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PostPosted: Sat Jan 20, 2018 12:03 pm 
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Location: Bitter-cold Michigan
Since buying a second whistle, I knew I had to come up with a better idea than leaving them in factory packaging or on a tabletop. It had to be very inexpensive, and it was when I saw the whistle quiver thread that I really came up with a workable solution.

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The bag is a Stinger Sling Bag from Fox Outdoor Products. I'd tested it a while back, and it's just tall enough to carry a soprano D whistle. Anything bigger would have to be a multi-piece design to fit in this bag. The bag is also not inexpensive...had I not already had it on hand (I also purchased it for a fraction of what the manufacturer sells it for), it would not have been a viable option.

The aforementioned whistle quiver thread gave me the solution to the problem of whistles banging against each other:

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I had some 1/2" pipe insulation on hand (if I need more, a six-foot length runs about $1.50), so I cut two pieces at a nominal length of nine inches each. Then I wrapped some duct tape fairly tightly around them. No worries about them banging against one another, though I might have to shave an inch or so off each end if future whistle acquisitions make identification based solely off the mouthpiece impossible.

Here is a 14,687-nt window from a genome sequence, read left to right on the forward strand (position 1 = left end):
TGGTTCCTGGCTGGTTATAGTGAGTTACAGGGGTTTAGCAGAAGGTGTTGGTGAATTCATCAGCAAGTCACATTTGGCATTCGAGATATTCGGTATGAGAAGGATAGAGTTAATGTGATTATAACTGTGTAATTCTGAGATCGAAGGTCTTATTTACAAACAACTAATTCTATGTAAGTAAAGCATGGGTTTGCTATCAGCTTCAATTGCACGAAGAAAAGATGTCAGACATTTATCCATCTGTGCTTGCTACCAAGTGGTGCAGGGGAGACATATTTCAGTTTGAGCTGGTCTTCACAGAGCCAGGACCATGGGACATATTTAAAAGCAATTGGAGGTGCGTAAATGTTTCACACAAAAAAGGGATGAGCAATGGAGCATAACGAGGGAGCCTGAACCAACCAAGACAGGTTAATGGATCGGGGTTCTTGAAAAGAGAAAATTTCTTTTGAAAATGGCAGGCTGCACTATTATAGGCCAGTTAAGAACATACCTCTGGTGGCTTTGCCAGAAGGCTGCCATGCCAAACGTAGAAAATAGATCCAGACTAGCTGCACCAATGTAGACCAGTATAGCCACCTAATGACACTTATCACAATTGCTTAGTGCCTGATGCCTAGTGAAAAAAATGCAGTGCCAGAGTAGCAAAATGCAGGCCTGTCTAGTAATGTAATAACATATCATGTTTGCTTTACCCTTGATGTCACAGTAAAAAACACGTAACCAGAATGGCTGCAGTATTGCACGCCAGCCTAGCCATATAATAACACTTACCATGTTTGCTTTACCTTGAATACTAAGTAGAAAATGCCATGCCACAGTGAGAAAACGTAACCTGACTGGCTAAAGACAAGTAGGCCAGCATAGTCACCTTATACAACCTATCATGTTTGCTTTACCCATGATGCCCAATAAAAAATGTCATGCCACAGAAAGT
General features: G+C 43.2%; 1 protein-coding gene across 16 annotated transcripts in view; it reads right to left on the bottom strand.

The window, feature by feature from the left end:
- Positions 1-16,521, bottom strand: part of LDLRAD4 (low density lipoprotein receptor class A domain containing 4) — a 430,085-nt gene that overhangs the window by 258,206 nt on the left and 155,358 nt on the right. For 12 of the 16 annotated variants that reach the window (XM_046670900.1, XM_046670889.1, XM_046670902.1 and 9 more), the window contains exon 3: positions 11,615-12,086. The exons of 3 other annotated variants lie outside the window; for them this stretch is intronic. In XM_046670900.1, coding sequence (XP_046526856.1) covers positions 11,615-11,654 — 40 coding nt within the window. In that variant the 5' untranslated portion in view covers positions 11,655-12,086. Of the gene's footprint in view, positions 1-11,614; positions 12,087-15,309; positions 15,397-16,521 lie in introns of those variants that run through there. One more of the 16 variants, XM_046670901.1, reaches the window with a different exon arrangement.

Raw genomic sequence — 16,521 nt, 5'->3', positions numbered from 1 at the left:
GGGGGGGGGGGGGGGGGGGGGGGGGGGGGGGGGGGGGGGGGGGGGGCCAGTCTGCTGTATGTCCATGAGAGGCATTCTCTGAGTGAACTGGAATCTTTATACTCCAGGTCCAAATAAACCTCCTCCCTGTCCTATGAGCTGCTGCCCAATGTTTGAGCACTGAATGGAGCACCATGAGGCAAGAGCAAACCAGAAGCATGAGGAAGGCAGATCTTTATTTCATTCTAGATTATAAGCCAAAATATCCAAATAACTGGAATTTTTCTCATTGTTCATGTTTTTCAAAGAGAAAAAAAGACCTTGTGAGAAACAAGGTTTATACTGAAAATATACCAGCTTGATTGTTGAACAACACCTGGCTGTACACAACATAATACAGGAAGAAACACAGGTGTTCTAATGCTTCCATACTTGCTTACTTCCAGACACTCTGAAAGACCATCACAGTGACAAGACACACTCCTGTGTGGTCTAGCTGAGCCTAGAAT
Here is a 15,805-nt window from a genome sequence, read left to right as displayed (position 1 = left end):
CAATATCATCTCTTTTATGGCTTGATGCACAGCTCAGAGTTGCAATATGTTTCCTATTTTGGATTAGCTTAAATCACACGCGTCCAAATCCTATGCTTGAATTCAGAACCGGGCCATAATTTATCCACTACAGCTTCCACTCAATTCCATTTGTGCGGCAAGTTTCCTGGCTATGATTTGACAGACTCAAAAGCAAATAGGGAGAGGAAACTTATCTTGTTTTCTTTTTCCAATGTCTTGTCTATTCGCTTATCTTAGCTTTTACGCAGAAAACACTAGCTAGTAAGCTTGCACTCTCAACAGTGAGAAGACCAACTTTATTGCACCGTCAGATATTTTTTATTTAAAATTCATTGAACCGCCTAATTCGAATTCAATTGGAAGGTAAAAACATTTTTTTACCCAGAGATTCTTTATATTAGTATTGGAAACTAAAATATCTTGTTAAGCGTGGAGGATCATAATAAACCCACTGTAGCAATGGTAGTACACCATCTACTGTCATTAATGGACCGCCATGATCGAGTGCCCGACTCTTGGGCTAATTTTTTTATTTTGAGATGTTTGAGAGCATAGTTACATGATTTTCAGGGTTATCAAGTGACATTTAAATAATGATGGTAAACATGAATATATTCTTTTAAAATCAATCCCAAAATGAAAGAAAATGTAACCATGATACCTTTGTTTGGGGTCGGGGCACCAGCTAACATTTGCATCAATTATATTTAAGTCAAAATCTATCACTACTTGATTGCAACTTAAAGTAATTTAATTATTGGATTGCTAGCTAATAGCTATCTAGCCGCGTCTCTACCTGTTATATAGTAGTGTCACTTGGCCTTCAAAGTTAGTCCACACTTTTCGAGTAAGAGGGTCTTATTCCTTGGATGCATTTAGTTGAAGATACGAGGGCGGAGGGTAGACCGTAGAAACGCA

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I suppose I could store up to eight soprano D whistles in this bag, but they'd be a very snug fit. And I should have cleaned the bag a bit more thoroughly before photographing it!

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It also has a pocket that holds both of my tutorial books quite nicely. There are other pockets that can hold Teflon tape, a polishing cloth, and other small incidental items you'd want to carry around.

While it's not the perfect solution, it will certainly be workable for me for quite a while. Being fairly light and compact, it could also be a decent travelling rig.

Now I just need a couple more whistles to fill it a little better!

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Whistle No.1: Walton's Irish, soprano D
Whistle No. 2: green Feadóg Original, soprano D


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PostPosted: Wed Jan 24, 2018 5:47 pm 
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Pipe insulation--how clever!

I just made a PVC tube case earlier this week, like this: https://milliganwhistles.blogspot.com/2 ... cases.html
I added a couple of little foam squares in the caps for some cushioning. Total cost was about $2.50.

Another possibility would be to combine these two ideas; get a wider PVC pipe and line it with pipe insulation.


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PostPosted: Wed Jan 24, 2018 6:00 pm 
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Location: Bitter-cold Michigan
The PVC whistle case is one of those things I'll file under "why didn't I think of that?" I like the idea of lining the PVC with pipe insulation. I'll have to measure the outside diameter of the pipe insulation to determine what size PVC pipe would be required. With a piece of foam stuffed into the cap covering the head, that would make a light and inexpensive, but quite durable, travelling whistle case!

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Whistle No.1: Walton's Irish, soprano D
Whistle No. 2: green Feadóg Original, soprano D